Celebrate the New Year with family, friends, and feast but then, be mindful. For the next ten days, God will be watching what you do, and judging what benedictions to proscribe for you in the coming year. And the tenth day… Oh the tenth day of the year, who can describe it’s holiness? Observe that day and respect it’s importance! Fast on the tenth day of the year, attend services, and make sure you say your five prayers. Pray for forgiveness, for enlightenment, recognize your sins and atone for them; for on that day shall God finalize his judgment of you, and as the sun sets on the tenth day your next opportunity for redemption will be a year away.
My Shia Muslim friends know well what I am referring to. But so do my Jewish friends. The above paragraph could just as well describe the first ten days of the (Shia) Muslim new year as the Jewish new year. Starting tonight, my Jewish friends will observe the solemn holiday of Yom Kippur, the Day of Atonement. During this day, they will foresake all other activities and distractions and fast and pray for forgiveness, that G-d may finalize His judgment of them, and seal the Book of Life with positive benedictions for them for the coming year.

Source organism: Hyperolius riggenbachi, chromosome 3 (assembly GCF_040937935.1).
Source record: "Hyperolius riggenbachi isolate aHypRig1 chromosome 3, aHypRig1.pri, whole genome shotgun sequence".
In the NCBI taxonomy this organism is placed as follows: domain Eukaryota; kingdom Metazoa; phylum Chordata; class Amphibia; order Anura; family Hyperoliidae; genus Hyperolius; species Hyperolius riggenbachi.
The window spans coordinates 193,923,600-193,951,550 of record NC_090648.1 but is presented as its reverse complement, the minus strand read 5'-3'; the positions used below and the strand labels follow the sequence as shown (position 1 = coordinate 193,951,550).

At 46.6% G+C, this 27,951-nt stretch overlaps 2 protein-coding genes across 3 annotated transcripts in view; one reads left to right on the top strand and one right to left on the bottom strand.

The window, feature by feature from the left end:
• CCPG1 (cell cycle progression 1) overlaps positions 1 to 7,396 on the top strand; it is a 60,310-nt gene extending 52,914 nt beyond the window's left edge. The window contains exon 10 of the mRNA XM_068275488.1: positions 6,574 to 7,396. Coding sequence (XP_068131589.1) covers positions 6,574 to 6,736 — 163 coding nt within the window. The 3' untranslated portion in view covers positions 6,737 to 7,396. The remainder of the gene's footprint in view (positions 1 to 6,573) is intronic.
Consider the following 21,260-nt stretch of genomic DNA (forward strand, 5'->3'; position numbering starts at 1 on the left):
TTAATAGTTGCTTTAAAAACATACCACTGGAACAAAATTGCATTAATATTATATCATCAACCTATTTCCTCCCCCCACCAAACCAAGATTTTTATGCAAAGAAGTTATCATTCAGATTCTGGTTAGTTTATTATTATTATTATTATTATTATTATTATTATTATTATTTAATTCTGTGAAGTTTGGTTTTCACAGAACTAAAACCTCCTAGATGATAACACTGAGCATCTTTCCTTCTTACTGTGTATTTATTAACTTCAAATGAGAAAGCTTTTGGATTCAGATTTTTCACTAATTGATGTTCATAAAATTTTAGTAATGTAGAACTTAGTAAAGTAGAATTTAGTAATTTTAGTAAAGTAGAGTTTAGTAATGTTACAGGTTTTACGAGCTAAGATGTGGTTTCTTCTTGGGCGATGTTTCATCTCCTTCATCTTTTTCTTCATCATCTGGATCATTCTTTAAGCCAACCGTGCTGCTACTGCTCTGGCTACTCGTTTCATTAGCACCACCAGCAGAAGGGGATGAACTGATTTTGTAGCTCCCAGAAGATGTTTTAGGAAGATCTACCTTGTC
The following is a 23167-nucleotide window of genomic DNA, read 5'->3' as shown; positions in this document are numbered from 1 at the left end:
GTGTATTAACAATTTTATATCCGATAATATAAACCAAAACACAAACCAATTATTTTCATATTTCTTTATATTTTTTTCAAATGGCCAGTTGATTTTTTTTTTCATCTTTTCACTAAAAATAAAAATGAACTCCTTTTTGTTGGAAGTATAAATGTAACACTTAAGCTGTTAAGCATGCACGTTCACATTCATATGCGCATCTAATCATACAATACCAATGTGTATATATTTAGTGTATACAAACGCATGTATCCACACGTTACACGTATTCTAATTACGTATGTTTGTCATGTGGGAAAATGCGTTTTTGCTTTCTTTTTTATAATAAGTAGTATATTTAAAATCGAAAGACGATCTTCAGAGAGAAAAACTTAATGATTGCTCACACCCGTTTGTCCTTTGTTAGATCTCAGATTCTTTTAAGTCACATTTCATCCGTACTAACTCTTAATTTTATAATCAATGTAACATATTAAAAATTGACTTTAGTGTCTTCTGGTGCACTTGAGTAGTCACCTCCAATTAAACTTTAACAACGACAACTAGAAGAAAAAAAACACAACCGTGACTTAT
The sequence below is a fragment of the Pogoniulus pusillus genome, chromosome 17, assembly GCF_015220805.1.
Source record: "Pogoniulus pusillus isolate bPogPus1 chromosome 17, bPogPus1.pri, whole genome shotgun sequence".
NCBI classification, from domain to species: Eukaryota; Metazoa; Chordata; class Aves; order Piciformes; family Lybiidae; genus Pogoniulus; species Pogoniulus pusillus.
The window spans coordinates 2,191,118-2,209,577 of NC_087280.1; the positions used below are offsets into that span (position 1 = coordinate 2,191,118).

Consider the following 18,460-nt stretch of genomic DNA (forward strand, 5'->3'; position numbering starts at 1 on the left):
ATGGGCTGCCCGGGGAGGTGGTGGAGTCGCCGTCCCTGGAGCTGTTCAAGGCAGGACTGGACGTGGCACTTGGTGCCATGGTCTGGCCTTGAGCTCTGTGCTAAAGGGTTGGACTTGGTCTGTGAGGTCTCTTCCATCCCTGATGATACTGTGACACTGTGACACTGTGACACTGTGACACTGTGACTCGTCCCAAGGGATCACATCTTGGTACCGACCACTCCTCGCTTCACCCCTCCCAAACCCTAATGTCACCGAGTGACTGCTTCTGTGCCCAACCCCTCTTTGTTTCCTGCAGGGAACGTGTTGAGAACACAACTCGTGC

In November/December of this year, my Muslim friends will do… exactly the same thing. We will celebrate the new year with a feast, then spend the next ten days reflecting on our actions and remembering Allah in an attempt to purify ourselves. On the tenth day, Yom-e-Ashura, we will fast and pray, and spend the day in services. We will foresake all other distractions, so that Allah may judge our actions on that day and deem us worthy of His benedictions.
In then end, children of the same father are brothers; and the Jews and the Muslims, as children of Abraham, are truly brothers. Though we may have many outward differences, our core is the same. The unity of those core beliefs should transcend the different manifestations of our faith. It is that core that we must keep in mind, and love our brothers despite (or perhaps because of) our differences.
So, in the spirit of our fraternal bond, I wish all of my Jewish brothers an easy fast and a spiritually fulfilling day. I know from experience that come Yom-e-Ashura, they will do the same for me.